West Virginia Communities and WVDEP Receive Brownfields Grants; WVDEP’s Grant will Capitalize Revolving Loan Fund
CHARLESTON, W.Va. – The West Virginia Department of Environmental Protection (WVDEP) and several communities throughout the state have been awarded a total of nearly $2 million in federal grant money to assess and remediate brownfields.
A brownfield site is a property for which the expansion, redevelopment, or reuse of may be complicated by the presence or potential presence of a hazardous substance, pollutant or contaminant.
The WVDEP will use its $820,000 grant to capitalize a revolving loan fund program. Low interest loans will be available to qualified private sector businesses, local government entities and nonprofits; and subgrants will be awarded to local government entities and nonprofits upon consideration of project plans. These loans and subgrants will support cleanup activities for sites contaminated with hazardous substances and petroleum. Based on the grant focus, projects in the Ohio Valley region will get priority status. However, the revolving loan fund is available to communities throughout the state.
“This grant will allow us to set up our revolving loan fund and begin assisting brownfields cleanups very soon,” said Patty Hickman, the director of the WVDEP’s Division of Land Restoration. “Over the coming years, because of these low-interest loans, the amount of money available for brownfields cleanups will increase and more projects can be funded.”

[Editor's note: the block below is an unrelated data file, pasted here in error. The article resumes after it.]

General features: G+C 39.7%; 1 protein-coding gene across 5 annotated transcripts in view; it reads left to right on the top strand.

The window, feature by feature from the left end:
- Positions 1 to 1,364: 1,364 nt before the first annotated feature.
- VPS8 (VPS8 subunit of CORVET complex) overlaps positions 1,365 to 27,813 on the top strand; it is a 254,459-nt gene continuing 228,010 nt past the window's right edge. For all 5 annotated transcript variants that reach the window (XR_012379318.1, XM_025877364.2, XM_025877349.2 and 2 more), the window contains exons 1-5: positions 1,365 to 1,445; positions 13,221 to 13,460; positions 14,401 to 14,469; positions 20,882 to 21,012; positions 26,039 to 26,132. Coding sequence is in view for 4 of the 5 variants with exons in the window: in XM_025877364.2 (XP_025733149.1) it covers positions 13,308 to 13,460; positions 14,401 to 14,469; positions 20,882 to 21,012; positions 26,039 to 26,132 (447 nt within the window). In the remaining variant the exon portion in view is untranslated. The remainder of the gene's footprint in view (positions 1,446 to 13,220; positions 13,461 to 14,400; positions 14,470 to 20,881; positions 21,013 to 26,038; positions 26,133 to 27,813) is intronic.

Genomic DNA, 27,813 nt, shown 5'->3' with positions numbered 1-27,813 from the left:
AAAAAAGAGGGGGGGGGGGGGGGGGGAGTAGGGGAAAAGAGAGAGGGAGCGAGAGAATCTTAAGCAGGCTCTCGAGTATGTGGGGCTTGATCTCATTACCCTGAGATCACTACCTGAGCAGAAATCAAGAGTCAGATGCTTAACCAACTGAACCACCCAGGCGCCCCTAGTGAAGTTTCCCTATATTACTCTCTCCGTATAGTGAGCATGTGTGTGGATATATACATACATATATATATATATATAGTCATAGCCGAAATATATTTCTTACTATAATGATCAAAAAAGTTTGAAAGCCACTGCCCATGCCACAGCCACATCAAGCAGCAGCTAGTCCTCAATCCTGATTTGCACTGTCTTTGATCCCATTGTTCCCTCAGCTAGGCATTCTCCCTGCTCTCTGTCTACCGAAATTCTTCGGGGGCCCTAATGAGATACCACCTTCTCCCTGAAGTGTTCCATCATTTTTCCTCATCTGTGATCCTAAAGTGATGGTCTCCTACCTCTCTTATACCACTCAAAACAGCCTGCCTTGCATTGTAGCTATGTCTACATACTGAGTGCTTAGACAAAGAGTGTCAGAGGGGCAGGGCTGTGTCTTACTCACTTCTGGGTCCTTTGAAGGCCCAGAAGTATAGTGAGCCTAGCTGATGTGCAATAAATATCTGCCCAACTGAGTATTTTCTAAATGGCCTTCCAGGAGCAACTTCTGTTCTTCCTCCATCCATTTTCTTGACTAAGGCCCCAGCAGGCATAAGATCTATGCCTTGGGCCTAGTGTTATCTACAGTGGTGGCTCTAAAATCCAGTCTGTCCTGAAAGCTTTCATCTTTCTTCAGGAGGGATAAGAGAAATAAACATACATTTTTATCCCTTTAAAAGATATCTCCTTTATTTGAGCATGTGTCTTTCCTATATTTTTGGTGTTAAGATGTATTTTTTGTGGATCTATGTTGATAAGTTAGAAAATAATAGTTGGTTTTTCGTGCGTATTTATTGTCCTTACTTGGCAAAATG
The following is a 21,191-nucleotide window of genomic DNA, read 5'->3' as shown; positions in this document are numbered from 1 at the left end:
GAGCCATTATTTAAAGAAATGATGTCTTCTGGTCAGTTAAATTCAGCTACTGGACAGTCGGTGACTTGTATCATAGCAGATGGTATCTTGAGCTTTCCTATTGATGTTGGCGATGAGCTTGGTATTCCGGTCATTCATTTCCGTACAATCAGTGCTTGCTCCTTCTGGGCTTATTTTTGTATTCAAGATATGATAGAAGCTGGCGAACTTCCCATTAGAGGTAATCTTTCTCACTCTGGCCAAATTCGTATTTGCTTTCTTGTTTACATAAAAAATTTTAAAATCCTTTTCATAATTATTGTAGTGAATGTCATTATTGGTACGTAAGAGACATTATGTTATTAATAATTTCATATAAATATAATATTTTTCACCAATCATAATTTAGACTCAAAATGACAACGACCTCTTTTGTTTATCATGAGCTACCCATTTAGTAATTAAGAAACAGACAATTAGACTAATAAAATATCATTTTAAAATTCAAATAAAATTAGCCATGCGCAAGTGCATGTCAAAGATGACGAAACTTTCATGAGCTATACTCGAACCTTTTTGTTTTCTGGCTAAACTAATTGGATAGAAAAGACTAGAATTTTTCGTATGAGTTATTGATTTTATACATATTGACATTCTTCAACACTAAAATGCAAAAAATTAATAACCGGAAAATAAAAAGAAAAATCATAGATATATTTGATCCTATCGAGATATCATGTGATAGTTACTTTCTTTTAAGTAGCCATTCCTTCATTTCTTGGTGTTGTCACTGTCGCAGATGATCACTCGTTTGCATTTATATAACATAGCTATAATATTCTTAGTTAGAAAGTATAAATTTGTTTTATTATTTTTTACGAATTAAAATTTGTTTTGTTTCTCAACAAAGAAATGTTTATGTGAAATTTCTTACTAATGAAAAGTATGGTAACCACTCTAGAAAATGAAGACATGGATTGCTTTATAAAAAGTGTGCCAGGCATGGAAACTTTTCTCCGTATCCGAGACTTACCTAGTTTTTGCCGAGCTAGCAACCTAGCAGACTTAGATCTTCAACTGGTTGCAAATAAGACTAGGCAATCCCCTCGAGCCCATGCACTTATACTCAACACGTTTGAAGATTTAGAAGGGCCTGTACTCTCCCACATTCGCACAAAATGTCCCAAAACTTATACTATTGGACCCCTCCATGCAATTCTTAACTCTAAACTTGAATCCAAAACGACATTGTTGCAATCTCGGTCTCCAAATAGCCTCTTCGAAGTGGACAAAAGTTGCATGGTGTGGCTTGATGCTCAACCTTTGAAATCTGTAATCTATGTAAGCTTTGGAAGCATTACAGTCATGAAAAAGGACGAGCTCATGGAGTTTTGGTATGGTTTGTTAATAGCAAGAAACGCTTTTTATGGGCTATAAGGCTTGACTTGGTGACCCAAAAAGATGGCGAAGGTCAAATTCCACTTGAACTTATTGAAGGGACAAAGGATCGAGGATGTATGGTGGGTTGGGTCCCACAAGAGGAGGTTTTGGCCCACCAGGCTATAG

All loan and grant recipients will be required to enroll in the DEP’s Voluntary Remediation Program to ensure that cleanups are conducted in a way that is protective of human health and the environment. The brownfields revolving loan fund is detailed in West Virginia Code §22-22-6.
The other fiscal year 2016 West Virginia competitive grants awarded by the U.S. Environmental Protection Agency (EPA) include:
- $52,000 to clean up the former Jimmy Carey Stadium property in Hancock County
- $106,000 to clean up the Lodge at the Williams property in Hancock County
- $200,000 to clean up the former Kenova Grade School in Wayne County
- $200,000 to clean up the Thomas West Riverfront in Tucker County
- $600,000 to assess properties in the Brooke and Hancock county areas
The West Virginia grants are among 218 grants totaling $55.2 million awarded to 131 communities across the nation. For specifics about any of those grants, go to the U.S. EPA’s website at this link: https://www.epa.gov/brownfields/brownfields-current-news-and-events.
The West Virginia Brownfields Assistance Centers at Marshall University and West Virginia University provided grant writing assistance and guidance to grant recipients. The WVBACs were created in 2005 by the West Virginia Legislature to empower communities to plan and implement brownfields redevelopment projects.
For more DEP news and information, go to www.dep.wv.gov. Also, be sure to connect with the agency on all social media platforms. Follow @DEPWV on Twitter and find us on YouTube by searching “Environment Matters.” For specific information about our REAP (Rehabilitation Environmental Action Plan), West Virginia Project WET (Water Education for Teachers), West Virginia Watershed Improvement Branch, Youth Environmental Program and Human Resources initiatives, connect on Facebook.